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PPCM Mortality Unusually Low in Kaiser Study


 

NEW ORLEANS — Women with peripartum cardiomyopathy in a contemporary Southern California series had a markedly lower mortality than in previously reported studies, Dr. Somjot S. Brar said at the annual scientific session of the American College of Cardiology.

The overall incidence of peripartum cardiomyopathy (PPCM) was one case per 4,025 live births in this study of nearly 250,000 deliveries in the Southern California Kaiser Permanente health care system in 2000–2005. But there was a substantial racial variation.

The incidence of PPCM was highest in black women, at one case per 1,421 live births. This rate was 2.9-fold greater than in whites, 7-fold greater than in Hispanics, and twice that in Asians, according to Dr. Brar of Kaiser Permanente Medical Center, Los Angeles.

This observed marked racial variation in the incidence of PPMC may explain at least in part the wide range of rates reported in the literature, he added.

PPCM is a rare disorder of unclear etiology. The diagnosis is made in patients who experience left ventricular dysfunction with a documented ejection fraction of less than 50%, onset during the final month before or the first 5 months after delivery, and in whom no alternative cause for heart failure can be found.

The diagnostic requirement that systolic dysfunction be present prevents PPCM from being confused with preeclampsia, which is marked by diastolic dysfunction. Patients with PPCM commonly present with arrhythmias or thromboembolism rather than with classic heart failure symptoms.

In the Kaiser study, all of the nearly quarter-million women were initially screened using ICD-9 codes for hospitalization for heart failure from 6 months before to 12 months after delivery. Patients flagged in this way then underwent detailed chart review, which resulted in the diagnosis of PPCM in 60 cases.

No cardiac transplantations and only two deaths occurred in the PPCM group, for an all-cause mortality of 3.3% during an average follow-up of 4.7 years. One death occurred 5 months after delivery in a woman with complications of deep vein thrombosis, while the other was caused by respiratory failure more than 4 years after delivery in an asthmatic patient whose left ventricular function had recovered long before.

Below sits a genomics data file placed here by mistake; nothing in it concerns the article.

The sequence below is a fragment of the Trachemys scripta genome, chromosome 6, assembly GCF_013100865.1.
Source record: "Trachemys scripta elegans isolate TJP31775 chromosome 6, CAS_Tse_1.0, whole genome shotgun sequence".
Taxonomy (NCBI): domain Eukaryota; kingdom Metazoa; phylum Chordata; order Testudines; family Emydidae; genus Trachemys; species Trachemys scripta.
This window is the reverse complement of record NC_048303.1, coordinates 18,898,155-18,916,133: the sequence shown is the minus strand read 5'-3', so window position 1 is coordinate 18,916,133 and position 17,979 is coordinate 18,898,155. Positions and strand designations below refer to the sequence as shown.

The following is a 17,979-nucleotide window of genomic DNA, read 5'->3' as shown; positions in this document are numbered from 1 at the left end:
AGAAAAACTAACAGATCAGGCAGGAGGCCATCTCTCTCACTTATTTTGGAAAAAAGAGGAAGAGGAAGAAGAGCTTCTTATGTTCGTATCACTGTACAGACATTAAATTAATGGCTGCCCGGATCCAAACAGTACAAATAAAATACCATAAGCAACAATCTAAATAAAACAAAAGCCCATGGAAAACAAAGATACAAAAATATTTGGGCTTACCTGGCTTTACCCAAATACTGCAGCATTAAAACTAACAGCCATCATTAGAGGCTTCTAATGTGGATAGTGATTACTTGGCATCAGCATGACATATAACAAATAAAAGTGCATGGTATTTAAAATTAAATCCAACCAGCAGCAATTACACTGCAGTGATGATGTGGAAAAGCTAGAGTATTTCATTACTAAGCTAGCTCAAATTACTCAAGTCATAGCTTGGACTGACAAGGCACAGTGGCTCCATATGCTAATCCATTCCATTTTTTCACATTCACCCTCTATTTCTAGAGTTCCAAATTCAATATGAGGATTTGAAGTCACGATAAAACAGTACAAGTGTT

Other investigators have reported mortality rates as high as 50% in women with PPCM, with half of the deaths occurring within the first 3 months after delivery. Dr. Brar offered several potential explanations for the low rate in the Kaiser series. One is that many of the prior reports date from an era before routine use of modern evidence-based heart failure medications such as ACE inhibitors and β-blockers.

Another possibility is that earlier reports were biased by preferential detection of more advanced cases of PPCM. “Our process of screening by ICD-9 codes with individual chart review of all potential cases may have allowed for identification of less-sick patients,” he said.

Yet another potential explanation for the disparate results is that the improved outcomes in the Kaiser study stemmed from the selective nature of the prepaid health plan membership, in which the very poor and very rich are underrepresented.

Dr. Brar said this initial report is just the first phase of an ongoing Kaiser study. Now that he and his coinvestigators have reported on PPCM incidence and survival, they are focusing next on identification of risk factors and attempting to pin down the optimal duration of medical management.

Session Cochair Dr. Peter Liu of the University of Toronto noted that a number of risk factors for PPCM are already known. These include preeclampsia, black race, and advanced age at first pregnancy. There has also been speculation that PPCM might be a form of myocarditis.

'Our process of screening by ICD-9 codes … may have allowed for identification of less-sick patients.' DR. BRAR

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